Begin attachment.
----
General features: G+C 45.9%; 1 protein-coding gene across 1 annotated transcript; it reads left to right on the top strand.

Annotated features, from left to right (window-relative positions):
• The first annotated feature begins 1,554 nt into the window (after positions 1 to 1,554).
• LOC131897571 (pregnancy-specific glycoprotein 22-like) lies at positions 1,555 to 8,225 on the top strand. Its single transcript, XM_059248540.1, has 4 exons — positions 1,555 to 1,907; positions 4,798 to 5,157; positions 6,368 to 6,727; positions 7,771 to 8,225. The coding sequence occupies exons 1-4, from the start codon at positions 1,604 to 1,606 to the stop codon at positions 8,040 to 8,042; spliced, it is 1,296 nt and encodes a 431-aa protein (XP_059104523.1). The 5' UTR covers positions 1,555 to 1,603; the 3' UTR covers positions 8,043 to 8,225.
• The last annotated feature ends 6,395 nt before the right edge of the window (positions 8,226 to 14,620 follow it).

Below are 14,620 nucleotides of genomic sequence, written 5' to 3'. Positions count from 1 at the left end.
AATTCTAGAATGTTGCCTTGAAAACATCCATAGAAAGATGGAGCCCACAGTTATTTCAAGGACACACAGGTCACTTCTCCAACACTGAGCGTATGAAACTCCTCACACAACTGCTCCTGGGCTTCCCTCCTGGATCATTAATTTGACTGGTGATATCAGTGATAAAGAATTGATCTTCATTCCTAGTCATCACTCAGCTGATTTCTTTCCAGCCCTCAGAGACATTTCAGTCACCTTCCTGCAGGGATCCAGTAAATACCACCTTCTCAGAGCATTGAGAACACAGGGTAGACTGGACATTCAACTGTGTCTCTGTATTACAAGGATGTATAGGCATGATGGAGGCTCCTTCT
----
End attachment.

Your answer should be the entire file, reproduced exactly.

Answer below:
General features: G+C 45.9%; 1 protein-coding gene across 1 annotated transcript; it reads left to right on the top strand.

Annotated features, from left to right (window-relative positions):
• The first annotated feature begins 1,554 nt into the window (after positions 1 to 1,554).
• LOC131897571 (pregnancy-specific glycoprotein 22-like) lies at positions 1,555 to 8,225 on the top strand. Its single transcript, XM_059248540.1, has 4 exons — positions 1,555 to 1,907; positions 4,798 to 5,157; positions 6,368 to 6,727; positions 7,771 to 8,225. The coding sequence occupies exons 1-4, from the start codon at positions 1,604 to 1,606 to the stop codon at positions 8,040 to 8,042; spliced, it is 1,296 nt and encodes a 431-aa protein (XP_059104523.1). The 5' UTR covers positions 1,555 to 1,603; the 3' UTR covers positions 8,043 to 8,225.
• The last annotated feature ends 6,395 nt before the right edge of the window (positions 8,226 to 14,620 follow it).

Below are 14,620 nucleotides of genomic sequence, written 5' to 3'. Positions count from 1 at the left end.
AATTCTAGAATGTTGCCTTGAAAACATCCATAGAAAGATGGAGCCCACAGTTATTTCAAGGACACACAGGTCACTTCTCCAACACTGAGCGTATGAAACTCCTCACACAACTGCTCCTGGGCTTCCCTCCTGGATCATTAATTTGACTGGTGATATCAGTGATAAAGAATTGATCTTCATTCCTAGTCATCACTCAGCTGATTTCTTTCCAGCCCTCAGAGACATTTCAGTCACCTTCCTGCAGGGATCCAGTAAATACCACCTTCTCAGAGCATTGAGAACACAGGGTAGACTGGACATTCAACTGTGTCTCTGTATTACAAGGATGTATAGGCATGATGGAGGCTCCTTCT